I would not call it a smirk. It is that little smile you get when observing the cute reaction of youngsters in the discovery of something new to them. It is their delight and satisfaction in the experience and recognizing that you have known the same feelings that generate this smile.
This is how I now react to educators first discovering coding, project/problem-based learning, and the personalization of learning. The expression “been there, done that” comes to mind, but it would likely be interpreted as the typical reaction of an old guy. The stereotype typically describes those of us in reaction to so many “new” things by claiming “we tried that and it didn’t work”. Stereotypes are interesting. They tend to be based on an exaggeration and over-extension of some element of truth. Some at my age do react in this way to too many things. However, labeling any reaction of someone more experienced than yourself in this way to anything you find interesting is also likely based on anecdotal experiences you are generalizing as an assumed personality trait. Think about an issue carefully before you generalize.
Here is a perspective I would encourage learners to take. Interesting ideas in education have a way of resurfacing. This is a fact. Coding to learn (computational thinking) is not new. Neither is project-based learning or the individualization of learning. Ask yourself, what happened last time? I would suggest there are several very reasonable possibilities. Perhaps it was an interesting idea, but actually did not work. Perhaps it was an interesting idea, but not practical at the time. Perhaps it was an interesting idea, but the idea needed some tweaking. It is very likely making the effort to get beyond the surface level excitement and digging a little deeper into what happened last time would be helpful. Without this effort, the cycle that sees ideas come and go and come and go will be repeated.
Coding makes a great example. I read pretty much everything Seymour Papert wrote on logo, the roots of logo within Piagetian theory, and computation as a form of understanding. I regard Papert as an “idea guy”. What idea guys connect with at one point in time are likely the same characteristics that resurface again and again. The “coding for all” trend in K-12 has rediscovered some of these characteristics. The excitement associated with these ideas generated a great deal of research in the last cycle. Researchers are not necessarily idea guys and they take a more pragmatic approach that attempts to determine whether the ideas as implemented at the time seem to work (according to the standards of the time) are beneficial. I think the research of the time did a reasonable job of differentiating what constituted a productive from an unproductive approach to engaging learners with programming experiences. If you are unaware of this work, you do not know whether your efforts are likely to fall into the productive or unproductive approach. Good science has a way of progressing. Interesting ideas without good science have a way of surfacing and disappearing.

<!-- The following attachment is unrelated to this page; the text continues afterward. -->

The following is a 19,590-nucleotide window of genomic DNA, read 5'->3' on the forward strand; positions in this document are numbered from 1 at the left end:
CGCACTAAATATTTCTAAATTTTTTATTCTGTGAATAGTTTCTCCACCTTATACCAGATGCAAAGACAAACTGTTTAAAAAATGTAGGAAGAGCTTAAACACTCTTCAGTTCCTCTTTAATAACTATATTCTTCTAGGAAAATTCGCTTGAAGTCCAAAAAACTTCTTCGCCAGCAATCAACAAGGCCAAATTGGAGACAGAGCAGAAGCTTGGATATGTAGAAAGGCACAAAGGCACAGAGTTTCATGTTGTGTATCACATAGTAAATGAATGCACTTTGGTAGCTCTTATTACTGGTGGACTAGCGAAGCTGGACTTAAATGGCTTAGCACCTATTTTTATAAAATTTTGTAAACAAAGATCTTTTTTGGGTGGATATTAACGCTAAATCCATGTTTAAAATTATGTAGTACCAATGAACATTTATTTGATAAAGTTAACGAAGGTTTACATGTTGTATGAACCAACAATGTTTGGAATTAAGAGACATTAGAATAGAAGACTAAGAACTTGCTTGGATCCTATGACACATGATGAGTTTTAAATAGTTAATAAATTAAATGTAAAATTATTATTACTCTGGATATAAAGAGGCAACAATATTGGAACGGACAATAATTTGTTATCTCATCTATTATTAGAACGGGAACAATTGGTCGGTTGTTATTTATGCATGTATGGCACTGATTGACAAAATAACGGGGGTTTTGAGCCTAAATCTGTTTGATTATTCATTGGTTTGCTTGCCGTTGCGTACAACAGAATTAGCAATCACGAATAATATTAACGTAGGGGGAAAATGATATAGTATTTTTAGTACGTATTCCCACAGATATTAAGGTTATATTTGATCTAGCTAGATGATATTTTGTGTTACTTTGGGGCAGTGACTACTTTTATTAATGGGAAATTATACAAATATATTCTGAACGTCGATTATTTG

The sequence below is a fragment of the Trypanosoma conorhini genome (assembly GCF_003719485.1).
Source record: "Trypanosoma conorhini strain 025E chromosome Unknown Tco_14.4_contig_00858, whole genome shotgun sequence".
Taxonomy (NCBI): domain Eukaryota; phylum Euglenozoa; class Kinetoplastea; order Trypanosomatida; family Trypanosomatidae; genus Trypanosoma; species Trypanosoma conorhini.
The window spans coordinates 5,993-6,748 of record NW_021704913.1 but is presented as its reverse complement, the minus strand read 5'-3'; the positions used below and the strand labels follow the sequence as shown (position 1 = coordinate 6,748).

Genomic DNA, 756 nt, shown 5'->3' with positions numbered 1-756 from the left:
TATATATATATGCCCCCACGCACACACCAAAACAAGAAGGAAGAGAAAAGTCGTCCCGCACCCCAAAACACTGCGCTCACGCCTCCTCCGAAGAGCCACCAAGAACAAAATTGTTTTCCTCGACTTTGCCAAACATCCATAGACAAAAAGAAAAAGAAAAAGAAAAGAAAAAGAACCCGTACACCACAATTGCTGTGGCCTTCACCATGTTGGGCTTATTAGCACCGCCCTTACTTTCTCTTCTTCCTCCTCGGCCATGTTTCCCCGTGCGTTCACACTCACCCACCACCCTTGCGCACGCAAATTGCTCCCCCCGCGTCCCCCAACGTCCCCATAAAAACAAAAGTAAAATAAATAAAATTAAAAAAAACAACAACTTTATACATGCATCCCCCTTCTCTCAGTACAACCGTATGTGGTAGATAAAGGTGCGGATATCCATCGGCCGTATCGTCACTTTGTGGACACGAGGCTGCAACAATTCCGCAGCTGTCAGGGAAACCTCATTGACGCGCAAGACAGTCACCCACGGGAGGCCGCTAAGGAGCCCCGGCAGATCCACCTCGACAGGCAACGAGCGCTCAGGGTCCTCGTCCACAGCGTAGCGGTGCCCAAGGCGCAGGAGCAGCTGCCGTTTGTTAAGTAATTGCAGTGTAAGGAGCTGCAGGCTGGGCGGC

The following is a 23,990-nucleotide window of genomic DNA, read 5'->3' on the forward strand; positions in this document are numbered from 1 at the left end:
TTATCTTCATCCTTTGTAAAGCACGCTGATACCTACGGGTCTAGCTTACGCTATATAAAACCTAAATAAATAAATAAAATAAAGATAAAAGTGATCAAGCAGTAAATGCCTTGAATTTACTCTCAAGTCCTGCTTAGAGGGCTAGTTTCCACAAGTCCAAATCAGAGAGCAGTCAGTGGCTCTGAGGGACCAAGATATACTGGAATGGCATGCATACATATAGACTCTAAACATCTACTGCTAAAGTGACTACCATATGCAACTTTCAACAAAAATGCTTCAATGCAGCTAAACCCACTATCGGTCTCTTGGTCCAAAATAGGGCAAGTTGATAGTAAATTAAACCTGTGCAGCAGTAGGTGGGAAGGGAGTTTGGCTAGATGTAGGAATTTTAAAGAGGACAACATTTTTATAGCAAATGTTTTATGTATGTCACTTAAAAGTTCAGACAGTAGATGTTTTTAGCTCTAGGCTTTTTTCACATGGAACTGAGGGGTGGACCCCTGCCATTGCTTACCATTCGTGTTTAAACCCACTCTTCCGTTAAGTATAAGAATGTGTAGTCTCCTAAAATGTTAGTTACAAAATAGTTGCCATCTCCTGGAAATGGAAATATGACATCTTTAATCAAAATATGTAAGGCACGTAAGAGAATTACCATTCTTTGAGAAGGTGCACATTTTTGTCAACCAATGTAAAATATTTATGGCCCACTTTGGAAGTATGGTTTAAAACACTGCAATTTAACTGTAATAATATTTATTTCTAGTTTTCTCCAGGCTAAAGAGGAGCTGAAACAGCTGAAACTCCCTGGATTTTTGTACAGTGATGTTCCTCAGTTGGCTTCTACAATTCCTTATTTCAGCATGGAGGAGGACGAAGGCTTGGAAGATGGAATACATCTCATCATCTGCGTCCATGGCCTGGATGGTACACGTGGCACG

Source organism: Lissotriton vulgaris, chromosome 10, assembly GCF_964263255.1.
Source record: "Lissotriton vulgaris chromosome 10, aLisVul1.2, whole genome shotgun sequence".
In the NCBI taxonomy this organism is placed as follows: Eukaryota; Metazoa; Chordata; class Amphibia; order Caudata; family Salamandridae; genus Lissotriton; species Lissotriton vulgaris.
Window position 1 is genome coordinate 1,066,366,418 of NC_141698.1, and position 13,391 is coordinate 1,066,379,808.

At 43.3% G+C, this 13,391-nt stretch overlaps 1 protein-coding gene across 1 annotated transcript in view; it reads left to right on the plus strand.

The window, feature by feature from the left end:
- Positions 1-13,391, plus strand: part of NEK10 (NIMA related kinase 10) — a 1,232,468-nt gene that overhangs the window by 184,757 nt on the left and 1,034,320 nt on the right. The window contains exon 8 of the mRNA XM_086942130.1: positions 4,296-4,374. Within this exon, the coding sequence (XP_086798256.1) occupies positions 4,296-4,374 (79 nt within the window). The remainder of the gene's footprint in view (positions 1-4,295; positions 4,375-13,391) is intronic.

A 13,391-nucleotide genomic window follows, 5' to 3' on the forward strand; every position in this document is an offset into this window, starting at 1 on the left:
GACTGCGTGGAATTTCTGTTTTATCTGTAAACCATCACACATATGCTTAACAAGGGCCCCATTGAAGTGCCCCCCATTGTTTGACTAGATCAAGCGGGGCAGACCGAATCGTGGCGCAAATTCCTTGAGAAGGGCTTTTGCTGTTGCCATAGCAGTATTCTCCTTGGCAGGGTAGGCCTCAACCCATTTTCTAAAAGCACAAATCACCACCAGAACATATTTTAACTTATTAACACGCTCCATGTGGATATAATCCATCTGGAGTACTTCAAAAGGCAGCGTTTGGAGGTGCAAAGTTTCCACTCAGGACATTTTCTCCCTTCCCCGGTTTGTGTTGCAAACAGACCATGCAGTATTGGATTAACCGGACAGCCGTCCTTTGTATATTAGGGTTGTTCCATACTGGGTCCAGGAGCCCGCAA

One of the ideas that first interested me in education and educational research was mastery learning. This form of individualization seemed to hold out hope for optimizing the learning of all students. The interesting ideas did generate lots of research, but the ideas of a mastery approach also did seem to fade away. We now see similar ideas resurfacing in reincarnations such as the Kahn Academy. In this case, my explanation would be that mastery learning was a good idea when applied in certain situations (content that builds on itself), but faded because it was impractical to implement (unless you could afford a tutor). Technology may have changed this situation, but we need to think carefully about how we mix in mastery experiences with other learning experiences.
I apologize for my reaction to your present enthusiasm for coding, project based learning, etc. These interesting ideas are not new, but I can remember having similar reactions to what you are experiencing at this time. What I would suggest based on the wisdom of experience is that you think about the question of “why it will be different this time?” The “we tried that and it didn’t work” reaction of those my age should not discorage you, but it should encourage you to recognize that others have experienced the same enthusiasm and we now encourage you to start from what is already known to move these ideas forward. Ignore this advice and twenty years from now the youngsters you encounter will regard you as an old curmudgeon.
On a related topic, see “the emerging age bias” by Pernille Ripp.